Subject(s)
Betacoronavirus , Blood Coagulation Disorders/etiology , Coronavirus Infections/complications , Liver Diseases/etiology , Pneumonia, Viral/complications , Adult , Alanine Transaminase/blood , Aspartate Aminotransferases/blood , Biomarkers/blood , Blood Coagulation Disorders/physiopathology , COVID-19 , Case-Control Studies , China , Coronavirus Infections/epidemiology , Coronavirus Infections/physiopathology , Female , Humans , Liver Diseases/physiopathology , Male , Middle Aged , Pandemics , Pneumonia, Viral/epidemiology , Pneumonia, Viral/physiopathology , Retrospective Studies , Risk Factors , SARS-CoV-2
11.
Zhong Nan Da Xue Xue Bao Yi Xue Ban ; 45(5): 525-529, 2020 May 28.
Article in English, Chinese | MEDLINE | ID: covidwho-745331

ABSTRACT

OBJECTIVES: To explore the significance of coagulation and immune function indicators in clinical diagnosis and treatment of coronavirus disease 2019 (COVID-19). METHODS: All patients with COVID-19 diagnosed and treated in First People's Hospital of Yueyang from January to March 2020 were enrolled. The general data of patients were collected. The patients were assigned into a light group (n=20), an ordinary group (n=33), a severe group (n=23), and a critically severe group (n=7) according to the severity of the disease. Coagulation and immune function indicators of each group were compared, and the relevance of coagulation and immune function indicators was analyzed. RESULTS: The age of COVID-19 patients in Yueyang City was mainly between 45 and 65 years old. There was a significant difference in the coagulation function and immune-related indicators in each group of patients (all P<0.05). CONCLUSIONS: There are some abnormalities in coagulation and immune function in patients with COVID-19, which possess significance for clinical diagnosis and treatment of the disease.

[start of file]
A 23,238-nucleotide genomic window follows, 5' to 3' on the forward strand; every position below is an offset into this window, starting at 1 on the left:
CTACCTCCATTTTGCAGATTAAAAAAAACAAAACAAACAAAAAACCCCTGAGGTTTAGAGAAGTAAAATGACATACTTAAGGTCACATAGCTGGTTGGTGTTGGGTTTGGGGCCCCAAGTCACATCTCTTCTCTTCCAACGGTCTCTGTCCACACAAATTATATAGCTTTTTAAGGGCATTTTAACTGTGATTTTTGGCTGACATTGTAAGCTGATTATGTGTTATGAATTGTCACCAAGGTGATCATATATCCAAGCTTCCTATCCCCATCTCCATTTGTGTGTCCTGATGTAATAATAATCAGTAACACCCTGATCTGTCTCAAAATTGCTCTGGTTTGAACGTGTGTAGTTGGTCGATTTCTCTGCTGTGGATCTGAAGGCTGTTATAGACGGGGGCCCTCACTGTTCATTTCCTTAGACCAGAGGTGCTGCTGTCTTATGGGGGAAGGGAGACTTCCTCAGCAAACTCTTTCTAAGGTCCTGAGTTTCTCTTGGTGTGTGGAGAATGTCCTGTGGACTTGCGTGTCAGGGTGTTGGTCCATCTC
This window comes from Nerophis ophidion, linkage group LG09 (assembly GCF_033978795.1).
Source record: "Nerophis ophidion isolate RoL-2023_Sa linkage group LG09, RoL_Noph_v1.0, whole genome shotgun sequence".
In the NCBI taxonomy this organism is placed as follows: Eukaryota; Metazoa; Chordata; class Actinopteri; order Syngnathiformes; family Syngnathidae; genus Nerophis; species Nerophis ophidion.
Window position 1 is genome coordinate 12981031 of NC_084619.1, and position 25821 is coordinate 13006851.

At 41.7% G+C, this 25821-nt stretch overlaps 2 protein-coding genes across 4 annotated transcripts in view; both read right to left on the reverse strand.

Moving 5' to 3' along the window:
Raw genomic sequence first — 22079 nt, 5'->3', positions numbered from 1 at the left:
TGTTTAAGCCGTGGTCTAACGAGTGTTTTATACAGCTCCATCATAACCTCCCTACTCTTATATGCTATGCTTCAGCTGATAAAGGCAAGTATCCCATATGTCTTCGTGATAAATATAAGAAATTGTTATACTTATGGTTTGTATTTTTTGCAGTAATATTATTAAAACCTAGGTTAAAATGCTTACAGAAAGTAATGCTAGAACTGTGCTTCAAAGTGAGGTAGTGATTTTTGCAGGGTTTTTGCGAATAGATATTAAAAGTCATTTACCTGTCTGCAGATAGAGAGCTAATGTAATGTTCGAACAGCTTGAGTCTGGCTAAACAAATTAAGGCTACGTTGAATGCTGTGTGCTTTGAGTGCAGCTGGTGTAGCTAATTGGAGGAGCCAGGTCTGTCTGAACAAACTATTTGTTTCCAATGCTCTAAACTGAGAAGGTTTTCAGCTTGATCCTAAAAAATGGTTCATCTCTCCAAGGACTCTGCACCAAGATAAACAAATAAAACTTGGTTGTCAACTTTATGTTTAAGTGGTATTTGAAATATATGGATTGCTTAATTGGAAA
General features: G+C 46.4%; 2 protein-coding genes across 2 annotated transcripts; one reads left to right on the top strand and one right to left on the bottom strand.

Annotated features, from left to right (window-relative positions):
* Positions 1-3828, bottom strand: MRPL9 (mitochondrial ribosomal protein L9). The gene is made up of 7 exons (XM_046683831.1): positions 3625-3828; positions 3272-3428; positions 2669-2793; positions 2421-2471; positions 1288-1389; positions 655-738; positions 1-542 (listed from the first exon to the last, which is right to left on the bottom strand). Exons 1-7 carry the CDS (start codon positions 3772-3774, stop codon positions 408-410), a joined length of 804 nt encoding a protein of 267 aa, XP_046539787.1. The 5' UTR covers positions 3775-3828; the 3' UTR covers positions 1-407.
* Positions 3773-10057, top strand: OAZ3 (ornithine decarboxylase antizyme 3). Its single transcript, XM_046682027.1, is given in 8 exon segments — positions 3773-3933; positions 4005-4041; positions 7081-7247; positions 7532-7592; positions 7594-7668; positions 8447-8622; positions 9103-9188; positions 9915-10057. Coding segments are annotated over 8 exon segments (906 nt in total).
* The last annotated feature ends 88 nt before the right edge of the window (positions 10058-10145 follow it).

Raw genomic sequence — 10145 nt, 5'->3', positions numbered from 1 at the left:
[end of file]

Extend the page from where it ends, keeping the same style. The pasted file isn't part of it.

Subject(s)
Blood Coagulation , Coronavirus Infections/diagnosis , Coronavirus Infections/immunology , Pneumonia, Viral/diagnosis , Pneumonia, Viral/immunology , Aged , Betacoronavirus , COVID-19 , China , Humans , Immune System/physiopathology , Middle Aged , Pandemics , SARS-CoV-2
12.
Frontier of Clinical Medicine ; 2(3), 2020.
Article in Chinese | Omniscient Pte | ID: covidwho-712720

ABSTRACT

The PET/CT examination in nuclear medicine subject has many procedures involved many links and workplaces, and the management requirements for patients are complex. Patients need to stay in a relatively closed environment for a long time after the injection of radio pharmaceuticals, so the risk of cross-infection between medical staff and patients, and between patients is high. In novel coronavirus pneumonia (NCP) during the prevention and control, it’s very important for patients carried out PET/CT examination to formulate emergency preplans for prevention, control and optimize the workflow, take necessary control measures, make the medical staff of personal protection. We have to do well for the patients of the correct health education, reduce exposure risk, reduce the cross infection, and guarantee the quality of nuclear medicine inspection and safety.